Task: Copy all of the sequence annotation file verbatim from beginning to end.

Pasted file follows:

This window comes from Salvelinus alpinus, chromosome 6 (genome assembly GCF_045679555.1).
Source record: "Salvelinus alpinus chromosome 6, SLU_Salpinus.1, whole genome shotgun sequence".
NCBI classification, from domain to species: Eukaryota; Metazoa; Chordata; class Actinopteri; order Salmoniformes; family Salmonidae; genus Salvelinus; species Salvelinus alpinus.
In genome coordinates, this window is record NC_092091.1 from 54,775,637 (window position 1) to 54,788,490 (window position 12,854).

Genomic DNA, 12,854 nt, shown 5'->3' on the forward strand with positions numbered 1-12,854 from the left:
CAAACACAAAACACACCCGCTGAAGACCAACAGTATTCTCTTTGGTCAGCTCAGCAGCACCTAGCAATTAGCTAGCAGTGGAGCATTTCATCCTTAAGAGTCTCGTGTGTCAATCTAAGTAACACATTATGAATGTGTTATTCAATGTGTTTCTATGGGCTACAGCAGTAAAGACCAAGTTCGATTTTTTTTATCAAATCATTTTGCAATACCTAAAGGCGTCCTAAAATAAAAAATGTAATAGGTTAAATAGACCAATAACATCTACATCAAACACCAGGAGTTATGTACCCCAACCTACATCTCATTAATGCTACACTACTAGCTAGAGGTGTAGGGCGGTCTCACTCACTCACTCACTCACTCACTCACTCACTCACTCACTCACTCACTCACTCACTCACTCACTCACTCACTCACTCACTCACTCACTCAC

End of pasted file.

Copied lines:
This window comes from Salvelinus alpinus, chromosome 6 (genome assembly GCF_045679555.1).
Source record: "Salvelinus alpinus chromosome 6, SLU_Salpinus.1, whole genome shotgun sequence".
NCBI classification, from domain to species: Eukaryota; Metazoa; Chordata; class Actinopteri; order Salmoniformes; family Salmonidae; genus Salvelinus; species Salvelinus alpinus.
In genome coordinates, this window is record NC_092091.1 from 54,775,637 (window position 1) to 54,788,490 (window position 12,854).

Genomic DNA, 12,854 nt, shown 5'->3' on the forward strand with positions numbered 1-12,854 from the left:
CAAACACAAAACACACCCGCTGAAGACCAACAGTATTCTCTTTGGTCAGCTCAGCAGCACCTAGCAATTAGCTAGCAGTGGAGCATTTCATCCTTAAGAGTCTCGTGTGTCAATCTAAGTAACACATTATGAATGTGTTATTCAATGTGTTTCTATGGGCTACAGCAGTAAAGACCAAGTTCGATTTTTTTTATCAAATCATTTTGCAATACCTAAAGGCGTCCTAAAATAAAAAATGTAATAGGTTAAATAGACCAATAACATCTACATCAAACACCAGGAGTTATGTACCCCAACCTACATCTCATTAATGCTACACTACTAGCTAGAGGTGTAGGGCGGTCTCACTCACTCACTCACTCACTCACTCACTCACTCACTCACTCACTCACTCACTCACTCACTCACTCACTCACTCACTCACTCACTCACTCAC